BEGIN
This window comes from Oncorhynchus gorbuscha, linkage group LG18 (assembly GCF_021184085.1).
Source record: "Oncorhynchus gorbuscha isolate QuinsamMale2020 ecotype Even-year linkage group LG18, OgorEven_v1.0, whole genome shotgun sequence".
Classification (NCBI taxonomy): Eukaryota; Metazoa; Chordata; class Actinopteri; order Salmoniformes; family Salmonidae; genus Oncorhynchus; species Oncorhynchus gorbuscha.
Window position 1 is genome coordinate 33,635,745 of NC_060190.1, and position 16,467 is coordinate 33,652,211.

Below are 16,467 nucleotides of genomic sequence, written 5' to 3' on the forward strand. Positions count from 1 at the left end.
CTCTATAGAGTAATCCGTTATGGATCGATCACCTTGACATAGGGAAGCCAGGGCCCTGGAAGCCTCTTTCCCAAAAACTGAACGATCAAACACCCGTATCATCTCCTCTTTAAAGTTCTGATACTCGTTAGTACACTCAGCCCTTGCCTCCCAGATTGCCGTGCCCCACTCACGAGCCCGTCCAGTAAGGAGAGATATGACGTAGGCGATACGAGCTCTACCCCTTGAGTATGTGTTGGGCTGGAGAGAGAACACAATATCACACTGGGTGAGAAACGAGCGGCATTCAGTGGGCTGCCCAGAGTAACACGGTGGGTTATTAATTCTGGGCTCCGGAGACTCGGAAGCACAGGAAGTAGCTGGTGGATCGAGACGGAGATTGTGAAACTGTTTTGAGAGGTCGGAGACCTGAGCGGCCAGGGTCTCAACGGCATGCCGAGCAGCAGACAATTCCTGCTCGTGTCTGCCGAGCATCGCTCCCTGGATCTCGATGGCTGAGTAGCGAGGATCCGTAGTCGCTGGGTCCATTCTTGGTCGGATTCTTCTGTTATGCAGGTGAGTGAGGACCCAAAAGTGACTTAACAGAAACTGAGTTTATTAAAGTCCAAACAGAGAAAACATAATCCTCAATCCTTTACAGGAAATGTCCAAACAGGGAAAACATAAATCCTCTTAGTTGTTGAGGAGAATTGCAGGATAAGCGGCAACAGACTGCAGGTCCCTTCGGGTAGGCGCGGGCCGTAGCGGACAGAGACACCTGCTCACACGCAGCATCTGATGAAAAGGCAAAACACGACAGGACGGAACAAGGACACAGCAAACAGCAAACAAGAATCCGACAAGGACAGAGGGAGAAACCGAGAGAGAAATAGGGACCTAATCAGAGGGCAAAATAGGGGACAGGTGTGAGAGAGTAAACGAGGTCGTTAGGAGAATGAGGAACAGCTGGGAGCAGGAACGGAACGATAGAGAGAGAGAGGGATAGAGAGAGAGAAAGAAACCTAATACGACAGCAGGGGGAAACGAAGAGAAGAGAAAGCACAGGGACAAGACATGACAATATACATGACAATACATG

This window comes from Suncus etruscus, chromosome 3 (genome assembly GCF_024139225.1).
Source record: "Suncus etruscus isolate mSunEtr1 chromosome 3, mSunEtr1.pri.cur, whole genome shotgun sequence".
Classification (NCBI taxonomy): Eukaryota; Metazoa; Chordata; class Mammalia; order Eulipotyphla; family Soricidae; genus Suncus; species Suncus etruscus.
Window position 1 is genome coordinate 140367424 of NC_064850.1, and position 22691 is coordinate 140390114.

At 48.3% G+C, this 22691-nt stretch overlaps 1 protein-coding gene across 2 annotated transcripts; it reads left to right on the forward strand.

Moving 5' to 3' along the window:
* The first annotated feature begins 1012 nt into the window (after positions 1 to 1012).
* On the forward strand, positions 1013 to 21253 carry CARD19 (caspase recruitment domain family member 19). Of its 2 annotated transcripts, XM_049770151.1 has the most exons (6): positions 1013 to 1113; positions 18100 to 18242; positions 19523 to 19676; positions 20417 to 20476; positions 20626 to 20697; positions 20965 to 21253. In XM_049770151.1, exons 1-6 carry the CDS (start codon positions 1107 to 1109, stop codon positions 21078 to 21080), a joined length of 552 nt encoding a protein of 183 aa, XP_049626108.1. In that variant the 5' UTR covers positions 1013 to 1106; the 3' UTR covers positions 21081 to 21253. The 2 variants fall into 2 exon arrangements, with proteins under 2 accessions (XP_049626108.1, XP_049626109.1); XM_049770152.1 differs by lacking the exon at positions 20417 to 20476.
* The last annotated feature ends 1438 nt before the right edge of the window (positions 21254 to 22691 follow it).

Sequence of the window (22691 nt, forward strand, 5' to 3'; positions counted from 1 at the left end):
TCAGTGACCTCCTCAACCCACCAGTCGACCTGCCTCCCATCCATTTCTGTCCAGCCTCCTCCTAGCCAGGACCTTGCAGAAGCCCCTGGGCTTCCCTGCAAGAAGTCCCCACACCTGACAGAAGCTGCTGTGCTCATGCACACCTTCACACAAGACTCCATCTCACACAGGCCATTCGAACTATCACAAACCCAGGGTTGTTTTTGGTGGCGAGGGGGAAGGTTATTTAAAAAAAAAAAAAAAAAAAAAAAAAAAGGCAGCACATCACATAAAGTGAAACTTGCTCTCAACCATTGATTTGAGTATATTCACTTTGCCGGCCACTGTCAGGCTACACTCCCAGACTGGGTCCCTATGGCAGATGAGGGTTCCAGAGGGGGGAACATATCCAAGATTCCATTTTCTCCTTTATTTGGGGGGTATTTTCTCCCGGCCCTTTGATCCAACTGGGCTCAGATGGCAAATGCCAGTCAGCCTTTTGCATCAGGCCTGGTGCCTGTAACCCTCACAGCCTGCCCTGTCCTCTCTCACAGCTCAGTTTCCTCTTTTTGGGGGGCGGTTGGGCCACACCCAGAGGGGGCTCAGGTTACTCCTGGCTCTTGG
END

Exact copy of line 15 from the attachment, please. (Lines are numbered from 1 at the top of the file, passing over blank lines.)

* The last annotated feature ends 1438 nt before the right edge of the window (positions 21254 to 22691 follow it).